Equality Policy

Reasonable Access Remit

Reasonable Access is primarily for:

  1. Disabled and Deaf people.
  2. Carers/Proxies who are people representing or supporting disabled people under 18, individuals without full legal capacity, or individuals who need support to assert and enforce their disability access rights,
  3. Allies of disabled people who challenge discrimination and campaign for disability rights.

Reasonable Access is a Deaf and Disabled Persons (DDPO) Led Organisation with a mandate in our Founding Constitution to have 75% of trustees being Deaf or Disabled people. At present, 100% of trustees meet this criteria.

Geographical location

Reasonable Access is aimed at people based in:

  • England, Wales and Scotland which has the Equality Act and
  • Northern Ireland which has various Disability Discrimination Acts.
Much of the non-legal specific material we provide will be useful to disabled people and supporters outside of Great Britain and Northern Ireland.

Social Model of Disability

We are strongly influenced by the Social Model of Disability which we interpret in simple terms to mean that people are disabled by barriers in society in addition to restrictions imposed by our impairments.

In general we will use “identity first” language such as “disabled person” or “autistic person” unless different styles are preferred by any particular group. Where relevant, we may refer to someone with person-with-impairment language e.g. “Person with limb difference”. When dealing with individuals we will try to use and reflect their preferred terminology.

Learn about the Social Model of disability

We can recommend the following resources to learn more about the Social Model of Disability:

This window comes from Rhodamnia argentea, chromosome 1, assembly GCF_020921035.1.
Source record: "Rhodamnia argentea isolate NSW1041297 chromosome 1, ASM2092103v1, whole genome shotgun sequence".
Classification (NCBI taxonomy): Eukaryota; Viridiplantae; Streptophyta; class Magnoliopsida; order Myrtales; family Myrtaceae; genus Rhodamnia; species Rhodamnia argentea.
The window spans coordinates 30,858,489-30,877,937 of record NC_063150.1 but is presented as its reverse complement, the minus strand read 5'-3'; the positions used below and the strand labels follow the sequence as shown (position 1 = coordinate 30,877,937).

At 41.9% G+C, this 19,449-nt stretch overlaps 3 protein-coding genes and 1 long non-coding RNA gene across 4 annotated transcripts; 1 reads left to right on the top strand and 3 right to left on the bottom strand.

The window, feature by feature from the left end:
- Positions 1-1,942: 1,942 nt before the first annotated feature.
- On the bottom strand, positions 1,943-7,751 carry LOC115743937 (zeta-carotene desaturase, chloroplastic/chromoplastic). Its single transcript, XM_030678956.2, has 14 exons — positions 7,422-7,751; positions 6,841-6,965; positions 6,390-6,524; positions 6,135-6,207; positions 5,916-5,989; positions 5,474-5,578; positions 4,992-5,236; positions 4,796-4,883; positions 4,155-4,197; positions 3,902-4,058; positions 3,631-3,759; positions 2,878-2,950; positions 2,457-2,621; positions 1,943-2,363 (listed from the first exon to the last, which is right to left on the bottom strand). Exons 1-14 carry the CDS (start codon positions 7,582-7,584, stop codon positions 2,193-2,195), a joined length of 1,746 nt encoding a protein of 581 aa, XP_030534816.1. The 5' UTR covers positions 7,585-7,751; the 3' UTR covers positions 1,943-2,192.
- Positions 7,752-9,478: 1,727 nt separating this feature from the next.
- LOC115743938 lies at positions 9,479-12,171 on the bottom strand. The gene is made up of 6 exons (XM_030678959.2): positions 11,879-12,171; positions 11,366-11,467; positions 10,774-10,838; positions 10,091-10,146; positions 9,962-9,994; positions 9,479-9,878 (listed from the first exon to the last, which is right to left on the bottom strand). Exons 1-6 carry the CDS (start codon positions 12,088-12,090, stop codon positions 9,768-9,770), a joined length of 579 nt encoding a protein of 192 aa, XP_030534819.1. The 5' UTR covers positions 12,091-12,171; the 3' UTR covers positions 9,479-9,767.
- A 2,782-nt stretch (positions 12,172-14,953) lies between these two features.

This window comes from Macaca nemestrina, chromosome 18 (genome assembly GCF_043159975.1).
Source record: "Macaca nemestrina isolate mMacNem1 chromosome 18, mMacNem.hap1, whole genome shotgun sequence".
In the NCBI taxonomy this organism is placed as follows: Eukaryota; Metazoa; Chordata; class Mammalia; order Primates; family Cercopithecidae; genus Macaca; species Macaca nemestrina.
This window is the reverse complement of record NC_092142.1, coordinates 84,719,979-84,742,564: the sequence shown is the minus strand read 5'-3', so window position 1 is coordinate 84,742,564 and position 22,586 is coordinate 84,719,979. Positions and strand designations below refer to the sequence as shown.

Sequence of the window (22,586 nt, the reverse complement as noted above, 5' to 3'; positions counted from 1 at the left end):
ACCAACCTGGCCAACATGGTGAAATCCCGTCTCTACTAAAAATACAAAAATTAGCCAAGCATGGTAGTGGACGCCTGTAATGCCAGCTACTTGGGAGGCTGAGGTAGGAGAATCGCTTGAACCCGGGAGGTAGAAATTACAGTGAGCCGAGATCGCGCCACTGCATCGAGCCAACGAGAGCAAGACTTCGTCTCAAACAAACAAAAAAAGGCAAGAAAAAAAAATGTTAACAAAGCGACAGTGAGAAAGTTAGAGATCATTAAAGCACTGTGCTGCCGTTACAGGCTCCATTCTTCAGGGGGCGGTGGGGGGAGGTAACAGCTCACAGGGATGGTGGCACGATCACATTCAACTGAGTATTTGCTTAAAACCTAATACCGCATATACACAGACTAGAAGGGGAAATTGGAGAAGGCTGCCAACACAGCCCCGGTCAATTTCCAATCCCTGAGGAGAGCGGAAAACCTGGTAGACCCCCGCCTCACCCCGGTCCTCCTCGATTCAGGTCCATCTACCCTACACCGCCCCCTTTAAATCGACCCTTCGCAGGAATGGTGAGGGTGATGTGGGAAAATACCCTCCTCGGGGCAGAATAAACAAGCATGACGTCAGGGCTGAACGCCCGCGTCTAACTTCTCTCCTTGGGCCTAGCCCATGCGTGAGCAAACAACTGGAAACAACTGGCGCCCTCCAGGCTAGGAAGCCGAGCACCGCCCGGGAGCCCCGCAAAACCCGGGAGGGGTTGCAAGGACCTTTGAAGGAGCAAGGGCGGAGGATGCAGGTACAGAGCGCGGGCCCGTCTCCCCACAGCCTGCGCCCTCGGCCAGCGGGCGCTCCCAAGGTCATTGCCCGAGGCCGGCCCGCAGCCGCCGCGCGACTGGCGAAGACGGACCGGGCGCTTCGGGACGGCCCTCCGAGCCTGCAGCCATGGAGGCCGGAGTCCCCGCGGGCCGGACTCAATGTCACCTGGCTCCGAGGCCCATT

Other personal and protected characteristics

Reasonable Access are committed to treating all people with equality and respect regardless of their:

  • Age.

  • Disability – or impairment type.

  • Ethnicity or nationality.

  • Faith or religion.

  • Gender-identity.

  • Intellectual ability.

  • Marriage or civil partnership status.

  • Occupation.

  • Pregnancy or parenthood.

  • Sex.

  • Sexual orientation.

  • Socio-economic status, wealth or income.

  • Unrelated criminal convictions.

We recognise that equal treatment is not the same thing as identical treatment and different treatment is sometimes needed.

Further intersectional disability discrimination issues

We recognise that there is often oppression related to the above characteristics and that people can experience discrimination on the basis of experiencing oppression because of two or more characteristics at the same time e.g. for being female and disabled, or black, male and disabled.

We recognise that people in different impairment groups can experience disability discrimination and barriers to challenging discrimination in different ways. Examples include inaccessible information for people with sight impairments, access to spoken communication and telephony for deaf people and understanding complex written language for people with cognitive impairments. We also recognise that some marginalised groups such as women, People of Colour, working class and those from Traveller communities can receive significantly poorer responses from authorities and people in positions of authority.

We accept trans and non-binary people as their self-identified gender for all purposes. We recognise and will provide opportunities for everyone (cis and trans alike) at Reasonable Access events or online spaces to indicate their correct pronouns. We will have a conduct policy which asks all people in Reasonable Access spaces or events to use other people’s declared names and pronouns. Our trustees indicate their pronouns in their online profiles. We recognise navigating formal complaints and legal systems may have additional challenges for women including trans women, trans and non-binary people and others who use different names, pronouns or titles to their identity and birth certificate paperwork.